The province announced today new regulations and changes to the Agricultural Land Commission Act it says will help farmers in northern BC make more money off their land.
The changes, part of Bill 24 introduced in the legislature last year, essentially carve the Agricultural Land Reserve into two zones, with one zone specifically for regions outside the Okanagan, south coast and Vancouver Island areas of the provinces.
In a press release coinciding with an announcement in Dawson Creek today, the province said new regulations will allow landowners to pursue alternative developments on those lands.
The new regulations place the north in Zone 2 of the Agricultural Land Reserve, along with the Interior and Kootenay regions, where the province says growing seasons are shorter.
The province said the changes will better allow retiring farmers who have been in the business for 15-plus years to sell their property, but continue living in their home with a life-term lease to the new owners, while keep their farmland in production.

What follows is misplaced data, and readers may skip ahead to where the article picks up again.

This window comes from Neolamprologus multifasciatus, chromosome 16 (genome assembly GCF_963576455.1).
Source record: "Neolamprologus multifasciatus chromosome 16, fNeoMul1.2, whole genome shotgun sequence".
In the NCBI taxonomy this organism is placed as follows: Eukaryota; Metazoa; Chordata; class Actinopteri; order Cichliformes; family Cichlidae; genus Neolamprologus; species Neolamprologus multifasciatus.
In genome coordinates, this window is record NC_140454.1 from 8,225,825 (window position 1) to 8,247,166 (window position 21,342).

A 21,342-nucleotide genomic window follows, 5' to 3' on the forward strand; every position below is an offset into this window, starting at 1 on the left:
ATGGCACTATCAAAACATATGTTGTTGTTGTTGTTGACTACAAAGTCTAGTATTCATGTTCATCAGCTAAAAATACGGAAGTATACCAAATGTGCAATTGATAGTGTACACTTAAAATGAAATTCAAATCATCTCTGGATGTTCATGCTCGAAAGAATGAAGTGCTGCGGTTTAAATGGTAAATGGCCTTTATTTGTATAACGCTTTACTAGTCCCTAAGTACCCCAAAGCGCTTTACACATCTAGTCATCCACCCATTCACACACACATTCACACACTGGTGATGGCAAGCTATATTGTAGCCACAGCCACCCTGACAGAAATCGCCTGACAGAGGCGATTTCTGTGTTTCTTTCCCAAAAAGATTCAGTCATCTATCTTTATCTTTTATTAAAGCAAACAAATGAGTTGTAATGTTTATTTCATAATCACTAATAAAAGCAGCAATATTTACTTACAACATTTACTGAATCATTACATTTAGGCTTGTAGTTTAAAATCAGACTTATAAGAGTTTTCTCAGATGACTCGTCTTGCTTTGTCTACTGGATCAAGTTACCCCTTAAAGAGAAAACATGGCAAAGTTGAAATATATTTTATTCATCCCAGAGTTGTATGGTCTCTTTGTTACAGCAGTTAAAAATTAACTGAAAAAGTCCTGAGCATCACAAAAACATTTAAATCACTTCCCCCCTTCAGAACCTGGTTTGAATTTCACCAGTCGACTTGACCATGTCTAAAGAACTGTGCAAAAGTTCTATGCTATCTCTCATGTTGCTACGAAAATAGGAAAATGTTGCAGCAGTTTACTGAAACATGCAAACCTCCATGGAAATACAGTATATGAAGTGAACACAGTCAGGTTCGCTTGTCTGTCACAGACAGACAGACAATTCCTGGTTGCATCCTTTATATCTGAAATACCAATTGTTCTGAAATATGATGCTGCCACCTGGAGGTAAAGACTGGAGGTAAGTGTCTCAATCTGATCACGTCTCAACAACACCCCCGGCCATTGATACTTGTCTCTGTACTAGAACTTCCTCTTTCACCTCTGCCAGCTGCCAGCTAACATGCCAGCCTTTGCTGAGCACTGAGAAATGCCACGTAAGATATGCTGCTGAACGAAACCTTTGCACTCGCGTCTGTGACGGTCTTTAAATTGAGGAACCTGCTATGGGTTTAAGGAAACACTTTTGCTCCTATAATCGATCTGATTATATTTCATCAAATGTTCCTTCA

The province says the changes will also allow landowners with parcels greater than 50 hectares to build a second home on their land for rental income or family purposes, provided that the total land used for housing is less than a combined 43,000 square feet.
The province says changes will allow farmers to do more with their land without applications to the Agricultural Land Commission, and allow for “value-added farming,” with the new construction of facilities like wineries or distilleries on ALR land.
Final decisions on any of these developments will now be in the hands of a regional panel, instead of their ALC itself.